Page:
What started as a joke has turned into the “ageing, arthritic, backbone” of West Hamilton United Football Club.
The Floppy Noodles are the old boys team at West Ham.
Being in the Noodles is like “being in a rock ‘n’ roll band”, club chairman Shane Finlay joked. “Everyone wants to have that Floppy Noodles supporters’ shirt. Especially the girls, they love lime green.”
Club president Stephen Quinn said the Floppy Noodles football side spend a lot of time thinking about how they can improve West Ham.
“The really, really pleasing part is that now and then we actually execute [the ideas],” he said.
Club secretary Stuart Rose added that they “usually think over a beer”.
The Floppy Noodles got their name at a tournament in Tauranga when the over-35 team went out for a drink after a game.
In the taxi on the way back to the motel, one of the players mentioned how he had a “floppy noodle, man”.
Finlay said the next season they played it was as the Floppy Noodles. Then the idea extended to designing the shirts.
A couple of years after the team got their name, they got their logo: Floppy Noodles written
in lime green in the croobie font. The logo now appears on their football strip, ties, and the after-match shirts.
“That’s part of the brand, the lime green,” Quinn said.
Even their playing socks are lime green.
This year the Floppy Noodles are playing in the D division.
Cambridge D1 manager Harry Bomans said “it’s fair to say that they are a team who play the game in the right spirit”.
The two teams are a “similar vintage” and have played against each other for a number of years. While Cambridge are yet to lose to the Floppy Noodles, Bomans thinks it is down to luck. Cambridge beat the Floppy Noodles 3-2 on Saturday.
“Plenty of teams who have played are a lot worse than them and manage to beat us so we’ve snuck away with another lucky victory today,” Bomans said.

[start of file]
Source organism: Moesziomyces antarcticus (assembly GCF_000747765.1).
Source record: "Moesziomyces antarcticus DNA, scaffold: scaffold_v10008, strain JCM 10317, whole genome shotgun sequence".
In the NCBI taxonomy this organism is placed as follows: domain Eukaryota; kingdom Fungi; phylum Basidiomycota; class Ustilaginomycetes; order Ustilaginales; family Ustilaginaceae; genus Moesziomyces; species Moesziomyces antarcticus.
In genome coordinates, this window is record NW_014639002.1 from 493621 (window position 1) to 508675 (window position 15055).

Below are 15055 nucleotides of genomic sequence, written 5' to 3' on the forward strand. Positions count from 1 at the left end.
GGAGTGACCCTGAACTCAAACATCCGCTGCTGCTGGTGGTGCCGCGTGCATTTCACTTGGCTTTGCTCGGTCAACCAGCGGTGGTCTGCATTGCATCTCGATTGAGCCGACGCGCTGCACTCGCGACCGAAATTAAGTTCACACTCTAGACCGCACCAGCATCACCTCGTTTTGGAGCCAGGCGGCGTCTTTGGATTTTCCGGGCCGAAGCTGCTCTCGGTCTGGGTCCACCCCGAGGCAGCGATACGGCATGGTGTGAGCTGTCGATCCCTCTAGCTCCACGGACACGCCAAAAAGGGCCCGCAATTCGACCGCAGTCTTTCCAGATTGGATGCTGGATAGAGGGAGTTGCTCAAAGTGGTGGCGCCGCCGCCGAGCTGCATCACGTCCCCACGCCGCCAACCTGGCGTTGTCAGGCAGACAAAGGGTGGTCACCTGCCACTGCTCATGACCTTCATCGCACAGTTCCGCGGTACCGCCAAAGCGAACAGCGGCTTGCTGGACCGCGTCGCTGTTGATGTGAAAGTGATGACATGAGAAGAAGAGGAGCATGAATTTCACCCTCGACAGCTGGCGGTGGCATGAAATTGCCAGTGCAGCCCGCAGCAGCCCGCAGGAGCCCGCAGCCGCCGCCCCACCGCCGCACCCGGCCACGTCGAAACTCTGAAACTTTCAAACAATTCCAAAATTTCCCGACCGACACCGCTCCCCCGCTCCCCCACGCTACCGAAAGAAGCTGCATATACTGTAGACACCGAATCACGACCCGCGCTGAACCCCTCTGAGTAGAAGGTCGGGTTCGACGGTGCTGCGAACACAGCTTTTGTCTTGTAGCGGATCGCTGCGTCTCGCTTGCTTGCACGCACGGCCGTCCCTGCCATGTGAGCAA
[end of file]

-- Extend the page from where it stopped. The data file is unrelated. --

Losing does not get the Floppys down though. Quinn said he still enjoys the football.
“You can always take some gems out of [the game], even today,” he said. “We actually did a lot better than some other days in terms of how well we played.
“For 60 minutes we played reasonably well,” Rose added.
The Floppy Noodles are considered the Old Boys team at West Hamilton but the ages of players range from 18 to 54.
Finlay said the younger players “want to be Noodles”.
“If you can’t play firsts or reserves, you’re going to play social, you might as well play for the Floppy Noodles.”
While the team has plenty of players, Quinn is sure there will be a game later on in the season where availability could become a problem “because it’s the Noodles and people have other things in their life”. He understands that football is not “necessarily as important to everyone as family”.
Rose agrees. After the last few years playing for West Hamilton’s first team and then reserves he decided to play social because he feels he has peaked.”Playing at the level we are you can make calls on things like that [family] whereas at the higher levels you’ve got to focus on the team a bit more,” Rose said.
The games where only nine players show up are the ones Finlay is looking forward to. “You might not have any subs, but you know the boys that turn up, they’re Noodles.”
While the Noodles enjoy a laugh off the field, on the field it is all about the football.
“Every time you take the field you take it seriously as you should,” Finlay said. “You play to play and you play to win.”
He might joke about the social aspect of the side, but while that’s a big part of the Floppy Noodles, “it’s more about being a supportive part of the club”.
Finlay said he would just “like to be able to predict I can get through a season but the rest of it is just a bonus”.
Quinn predicts that the team will enjoy the season.
“You celebrate the win and you sing your song,” Quinn said.
And, says Rose, if they lose they have a beer anyway.
“We will remain floppy,” Rose said.
The majority of the Floppy Noodles games will be played at Bremworth Park, which they have dubbed as Noodle Park.